In Ancient times to be struck with the back of the hand was an extreme insult. When this verse says, “But if anyone slaps you on the right cheek…”, this implies a backhanded hit, since most people are right handed. For a person to hit you on the right cheek (and they are right handed) they would have to hit you with the back of their hand. The back of the hand meant “calculated contempt, withering disdain. It meant that you were scorned as inconsequential - a nothing” (Hughes). Jesus is saying that for the sake of the person who is hitting you and persecuting you, that you might not only absorb the insult but also turn your other cheek to them. What an amazing expression of humble love to do this.

Responding to a Rip-off: If prosecuted through the law, give more than required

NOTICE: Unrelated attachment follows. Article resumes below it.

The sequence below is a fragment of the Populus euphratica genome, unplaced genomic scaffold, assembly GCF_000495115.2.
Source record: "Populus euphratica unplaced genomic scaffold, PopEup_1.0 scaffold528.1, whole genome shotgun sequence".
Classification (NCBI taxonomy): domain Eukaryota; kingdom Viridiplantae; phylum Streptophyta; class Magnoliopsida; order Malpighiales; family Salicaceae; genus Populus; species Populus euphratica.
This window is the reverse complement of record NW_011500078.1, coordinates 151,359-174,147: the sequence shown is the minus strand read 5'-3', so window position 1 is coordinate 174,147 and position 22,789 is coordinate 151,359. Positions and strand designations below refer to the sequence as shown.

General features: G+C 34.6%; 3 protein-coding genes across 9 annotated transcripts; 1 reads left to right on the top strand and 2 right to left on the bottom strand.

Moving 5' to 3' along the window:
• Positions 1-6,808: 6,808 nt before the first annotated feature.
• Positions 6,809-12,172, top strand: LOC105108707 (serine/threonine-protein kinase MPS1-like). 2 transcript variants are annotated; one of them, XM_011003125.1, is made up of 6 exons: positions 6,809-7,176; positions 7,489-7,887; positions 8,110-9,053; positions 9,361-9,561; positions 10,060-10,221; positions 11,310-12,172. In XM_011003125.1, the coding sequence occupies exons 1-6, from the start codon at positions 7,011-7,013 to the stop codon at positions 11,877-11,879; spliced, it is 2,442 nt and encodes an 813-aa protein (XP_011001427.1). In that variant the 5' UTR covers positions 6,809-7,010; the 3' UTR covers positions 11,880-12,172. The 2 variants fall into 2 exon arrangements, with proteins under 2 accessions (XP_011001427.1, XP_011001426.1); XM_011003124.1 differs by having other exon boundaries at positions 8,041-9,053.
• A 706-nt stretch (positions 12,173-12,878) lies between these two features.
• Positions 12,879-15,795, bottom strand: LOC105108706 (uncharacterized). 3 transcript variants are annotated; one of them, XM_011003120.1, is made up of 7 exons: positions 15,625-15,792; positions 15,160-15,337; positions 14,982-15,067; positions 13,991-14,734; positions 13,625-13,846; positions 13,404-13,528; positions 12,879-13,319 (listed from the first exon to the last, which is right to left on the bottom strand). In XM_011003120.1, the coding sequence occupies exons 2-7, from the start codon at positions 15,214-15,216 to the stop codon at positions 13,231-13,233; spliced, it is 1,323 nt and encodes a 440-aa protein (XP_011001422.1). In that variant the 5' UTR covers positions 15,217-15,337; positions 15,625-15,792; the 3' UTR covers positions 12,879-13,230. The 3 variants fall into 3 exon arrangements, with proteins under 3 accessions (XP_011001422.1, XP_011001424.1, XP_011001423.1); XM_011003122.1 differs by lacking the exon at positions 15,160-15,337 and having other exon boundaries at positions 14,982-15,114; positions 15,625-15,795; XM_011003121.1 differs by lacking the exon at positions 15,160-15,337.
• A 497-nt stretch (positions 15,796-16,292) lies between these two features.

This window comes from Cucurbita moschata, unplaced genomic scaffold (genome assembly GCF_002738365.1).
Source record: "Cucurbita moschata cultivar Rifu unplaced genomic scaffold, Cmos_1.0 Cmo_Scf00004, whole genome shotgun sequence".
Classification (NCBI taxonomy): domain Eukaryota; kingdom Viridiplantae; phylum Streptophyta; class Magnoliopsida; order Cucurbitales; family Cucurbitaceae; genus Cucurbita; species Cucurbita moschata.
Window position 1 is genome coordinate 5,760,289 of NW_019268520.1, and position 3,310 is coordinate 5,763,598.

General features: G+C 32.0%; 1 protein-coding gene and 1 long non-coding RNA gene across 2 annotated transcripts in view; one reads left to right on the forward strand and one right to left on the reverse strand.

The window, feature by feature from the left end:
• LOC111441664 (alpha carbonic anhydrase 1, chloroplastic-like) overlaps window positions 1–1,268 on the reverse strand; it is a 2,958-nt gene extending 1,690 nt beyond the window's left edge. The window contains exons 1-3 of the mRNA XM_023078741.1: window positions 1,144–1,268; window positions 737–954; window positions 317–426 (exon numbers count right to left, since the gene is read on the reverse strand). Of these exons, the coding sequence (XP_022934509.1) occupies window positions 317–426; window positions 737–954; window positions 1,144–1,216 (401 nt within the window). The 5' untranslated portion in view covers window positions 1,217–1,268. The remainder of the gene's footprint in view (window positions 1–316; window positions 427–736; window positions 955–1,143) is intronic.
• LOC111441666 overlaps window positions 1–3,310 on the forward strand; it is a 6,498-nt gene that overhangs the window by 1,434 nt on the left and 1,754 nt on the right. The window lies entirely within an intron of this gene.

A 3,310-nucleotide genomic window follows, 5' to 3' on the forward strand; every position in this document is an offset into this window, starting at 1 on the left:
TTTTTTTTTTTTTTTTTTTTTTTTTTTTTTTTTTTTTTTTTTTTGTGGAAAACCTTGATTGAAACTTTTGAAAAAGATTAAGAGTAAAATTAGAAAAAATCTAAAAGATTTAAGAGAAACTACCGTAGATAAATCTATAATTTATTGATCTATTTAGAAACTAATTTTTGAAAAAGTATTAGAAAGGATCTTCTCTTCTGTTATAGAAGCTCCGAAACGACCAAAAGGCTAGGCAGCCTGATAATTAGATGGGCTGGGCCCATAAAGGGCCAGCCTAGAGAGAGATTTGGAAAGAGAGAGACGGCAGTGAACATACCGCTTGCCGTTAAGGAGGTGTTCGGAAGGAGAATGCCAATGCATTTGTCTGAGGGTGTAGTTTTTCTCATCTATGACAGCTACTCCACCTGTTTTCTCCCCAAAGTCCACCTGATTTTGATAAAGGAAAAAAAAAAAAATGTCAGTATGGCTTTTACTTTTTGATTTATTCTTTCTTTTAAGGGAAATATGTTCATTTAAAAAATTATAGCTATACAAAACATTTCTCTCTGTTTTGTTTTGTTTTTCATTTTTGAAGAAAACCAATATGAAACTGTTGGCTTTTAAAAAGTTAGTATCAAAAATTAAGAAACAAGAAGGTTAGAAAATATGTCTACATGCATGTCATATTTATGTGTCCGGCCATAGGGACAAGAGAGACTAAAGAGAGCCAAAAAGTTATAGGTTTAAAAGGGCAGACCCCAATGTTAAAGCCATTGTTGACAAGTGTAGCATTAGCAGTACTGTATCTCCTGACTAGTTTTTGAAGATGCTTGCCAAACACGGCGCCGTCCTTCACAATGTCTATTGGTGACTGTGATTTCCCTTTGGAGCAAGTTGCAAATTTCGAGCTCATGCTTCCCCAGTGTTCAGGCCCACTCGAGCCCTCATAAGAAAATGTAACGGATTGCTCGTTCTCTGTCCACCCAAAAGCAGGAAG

What is your favorite piece of clothing that you own? How many pairs of pants or shoes do you have? In ancient times people did not have huge closets full of clothes. They did not have to spend time each morning trying to decide which pair of pants they wanted to wear and which shirt or top matched and what pair of shoes looked best with the outfit. In the New Testament times the average person had very limited clothing. The tunic or the inner garment was like underwear or an inner layer. The cloak was all important as it was multi-functional. It served to keep the person covered during the day, protecting from sand and wind and the sun. At night it was slept under like a blanket. Jewish law limited what a person could be sued over and limited what they could lose if damages were required. You could take someone’s tunic or inner garment as payment and could sue for the cloak, but the cloak had to be given back at the end of the day so important was this item to their day-to-day survival. What Jesus is saying here, (again for the purpose of another experiencing a radical love) was, if you are sued by a prosecutor, give them not only your inner garment but your outer one as well. Give in a sacrificial way so that they might know Jesus.